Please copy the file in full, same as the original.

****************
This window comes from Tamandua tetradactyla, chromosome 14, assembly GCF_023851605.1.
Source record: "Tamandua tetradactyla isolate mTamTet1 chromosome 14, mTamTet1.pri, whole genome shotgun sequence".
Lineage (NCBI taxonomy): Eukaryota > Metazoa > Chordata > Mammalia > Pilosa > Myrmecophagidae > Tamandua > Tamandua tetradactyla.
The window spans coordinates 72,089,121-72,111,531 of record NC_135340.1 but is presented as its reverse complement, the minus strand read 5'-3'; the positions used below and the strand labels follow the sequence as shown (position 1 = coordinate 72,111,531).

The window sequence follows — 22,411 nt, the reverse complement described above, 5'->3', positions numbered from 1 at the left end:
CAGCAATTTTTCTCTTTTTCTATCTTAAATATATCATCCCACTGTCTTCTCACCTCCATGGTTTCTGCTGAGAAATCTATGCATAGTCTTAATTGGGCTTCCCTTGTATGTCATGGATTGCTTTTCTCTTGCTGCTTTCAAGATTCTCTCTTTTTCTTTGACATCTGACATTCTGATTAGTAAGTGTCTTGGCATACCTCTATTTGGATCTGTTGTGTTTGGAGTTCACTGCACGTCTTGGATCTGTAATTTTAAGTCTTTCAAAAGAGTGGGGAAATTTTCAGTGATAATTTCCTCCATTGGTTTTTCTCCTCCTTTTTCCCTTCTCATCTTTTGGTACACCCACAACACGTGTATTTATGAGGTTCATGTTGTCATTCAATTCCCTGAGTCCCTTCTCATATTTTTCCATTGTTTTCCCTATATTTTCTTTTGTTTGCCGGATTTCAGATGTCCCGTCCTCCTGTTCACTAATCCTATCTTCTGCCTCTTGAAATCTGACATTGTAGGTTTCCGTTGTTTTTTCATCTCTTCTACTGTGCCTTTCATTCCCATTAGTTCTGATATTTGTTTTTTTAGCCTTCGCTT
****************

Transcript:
This window comes from Tamandua tetradactyla, chromosome 14, assembly GCF_023851605.1.
Source record: "Tamandua tetradactyla isolate mTamTet1 chromosome 14, mTamTet1.pri, whole genome shotgun sequence".
Lineage (NCBI taxonomy): Eukaryota > Metazoa > Chordata > Mammalia > Pilosa > Myrmecophagidae > Tamandua > Tamandua tetradactyla.
The window spans coordinates 72,089,121-72,111,531 of record NC_135340.1 but is presented as its reverse complement, the minus strand read 5'-3'; the positions used below and the strand labels follow the sequence as shown (position 1 = coordinate 72,111,531).

The window sequence follows — 22,411 nt, the reverse complement described above, 5'->3', positions numbered from 1 at the left end:
CAGCAATTTTTCTCTTTTTCTATCTTAAATATATCATCCCACTGTCTTCTCACCTCCATGGTTTCTGCTGAGAAATCTATGCATAGTCTTAATTGGGCTTCCCTTGTATGTCATGGATTGCTTTTCTCTTGCTGCTTTCAAGATTCTCTCTTTTTCTTTGACATCTGACATTCTGATTAGTAAGTGTCTTGGCATACCTCTATTTGGATCTGTTGTGTTTGGAGTTCACTGCACGTCTTGGATCTGTAATTTTAAGTCTTTCAAAAGAGTGGGGAAATTTTCAGTGATAATTTCCTCCATTGGTTTTTCTCCTCCTTTTTCCCTTCTCATCTTTTGGTACACCCACAACACGTGTATTTATGAGGTTCATGTTGTCATTCAATTCCCTGAGTCCCTTCTCATATTTTTCCATTGTTTTCCCTATATTTTCTTTTGTTTGCCGGATTTCAGATGTCCCGTCCTCCTGTTCACTAATCCTATCTTCTGCCTCTTGAAATCTGACATTGTAGGTTTCCGTTGTTTTTTCATCTCTTCTACTGTGCCTTTCATTCCCATTAGTTCTGATATTTGTTTTTTTAGCCTTCGCTT